For any left-handed pitcher making his way up the professional ladder, there are two key traits that are required to keep him starting games instead of being pigeon-holed into the modern LOOGY (Lefty One-Out GuY): More than two pitches and the ability to retire right handed batters. LHP Justin Nicolino (5 IP, 6 H, 2 ER, 1 BB, 6 K, and a cheap, rain-shortened CG), a 2010 2nd round draft pick, is known to throw a solid fastball, a good changeup (the Blue Jay special) and a nascent curve. It’s a limited sample in his very young career, but of his 38 recorded K’s (in 29 innings), 30 have been against right-handed batters. The youngest pitcher in the Vancouver staff by 23 months, Nicolino may actually be too good for the level. That said, there is no sense in rushing the rail thin (6-3″, 160) 19-year-old lefty any quicker. The Northwest League is known to be a more advanced league, generally full of college players 1-3 years older than Nicolino.

Lansing Lugnuts – Since signing out of Venezuela as a 16-year-old, C Carlos Perez (4-6, 4 RBI, R, E) has been hyped as a future star, or at the very least, as someone with MLB starter written all over him. Of course, in the Jays’ system, one loaded with catchers, it was easy to lump him in with Arencibia, d’Arnaud, Jimenez, Nessy. Debate could be had in terms of how to order them, but both Kevin Goldstein and Baseball America rated Perez 3rd, behind both Arencibia and d’Arnaud (both far closer to The Show), but still in the top 10 of the system.  Both publications began their reviews of Perez with his defense, avoiding things that are easy to spot in his stat-line, but focusing on fundamental elements that tend to be tough to handle in one so young. Furthermore, both publications expressed at least some doubt about his ceiling with the bat. An ISO of .096 has not answered concerns about his power ceiling. With 2 home runs, his next would represent a career high. His pitch recognition is good, with a very healthy BB/K rate, and he is still young enough (20) that the power could be still to arrive.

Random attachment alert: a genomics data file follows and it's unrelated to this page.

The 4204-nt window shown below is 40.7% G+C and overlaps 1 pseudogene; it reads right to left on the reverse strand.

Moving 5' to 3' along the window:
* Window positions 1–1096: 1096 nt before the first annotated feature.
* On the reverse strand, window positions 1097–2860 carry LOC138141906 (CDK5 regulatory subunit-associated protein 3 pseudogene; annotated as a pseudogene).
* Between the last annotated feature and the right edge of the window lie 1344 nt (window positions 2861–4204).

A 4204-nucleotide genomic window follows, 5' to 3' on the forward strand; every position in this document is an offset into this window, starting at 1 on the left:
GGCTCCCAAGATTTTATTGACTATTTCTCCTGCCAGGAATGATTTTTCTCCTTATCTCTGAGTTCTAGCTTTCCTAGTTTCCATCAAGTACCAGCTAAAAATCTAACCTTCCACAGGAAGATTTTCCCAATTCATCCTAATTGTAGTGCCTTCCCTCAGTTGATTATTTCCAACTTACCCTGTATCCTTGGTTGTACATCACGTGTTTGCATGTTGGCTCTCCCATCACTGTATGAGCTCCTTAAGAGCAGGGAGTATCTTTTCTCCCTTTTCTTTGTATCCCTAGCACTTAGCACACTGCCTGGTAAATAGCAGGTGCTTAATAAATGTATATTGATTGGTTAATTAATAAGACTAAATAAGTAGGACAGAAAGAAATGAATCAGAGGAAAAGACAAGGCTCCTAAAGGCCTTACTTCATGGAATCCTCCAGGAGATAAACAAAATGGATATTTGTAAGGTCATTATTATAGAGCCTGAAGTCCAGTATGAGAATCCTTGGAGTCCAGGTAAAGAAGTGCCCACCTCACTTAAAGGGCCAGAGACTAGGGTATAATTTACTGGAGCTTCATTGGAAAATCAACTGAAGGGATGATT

Everything I wrote yesterday about the eventual promotion of CF Jake Marisnick also hold true for power hitting LF/RF Marcus Knecht (2-6, HR (10) RBI, R, picked off), even though he is nearly a full year older. This is still Knecht’s, a Toronto native, first full season in pro ball, and his OPS has just topped .900. His tremendous bat speed, and raw power to all fields, documented repeatedly by Baseball America is evident in his performance, as his OPS is now 4th in the MWL and he ranks 6th in LSG. Knecht’s ISO is currently a robust .199. While I have no doubt that Knecht could keep the pace if promoted to Dunedin, I don’t expect it to happen, especially with Lansing closer to a playoff spot than Dunedin; The Jays should value getting some of their better prospects playoff experience – it may be a greater developmental experience than higher level reps for a few weeks.

Dunedin Blue Jays – I am a big, big fan of C A.J. Jimenez (2-5, K). Before the season began, Kevin Goldstein (subscription required) rated him as a sleeper in the Jays’ system, mentioning his line drive bat and great success in throwing out opposing base stealers (now having caught 40% over his career – considering the break even rate for thieves is 75%, keeping them around 60% in impressive). More recently, KG’s colleague, Jason Parks, rated Jimenez as a dark horse sleeper across baseball, with gap-to-gap power, and a strong arm behind the plate able to get the ball to 2B quickly. What no one mentions is his obvious athleticism. Jimenez stole 17 bases last year in 21 attempts and is 10-1 so far this year. He has more steals than any other catcher in the Florida State League. Let’s look at the combined minor league leader board for stolen bases among players listed primarily as Catchers:

Rank    Player                         Team              (Parent/Level)   SB/CS    Games

1)    Manuel Hilario   DSL Mets   (NYM/Rookie)  17/6    38
2)    Josh Donaldson   Sacramento (Oak/AAA)     11/1    71
3)    Jacob Realmuto   Greensboro (Fla/Low A)   11/3    56
4)    A.J. Jimenez     Dunedin    (Tor/High A)  10/1    69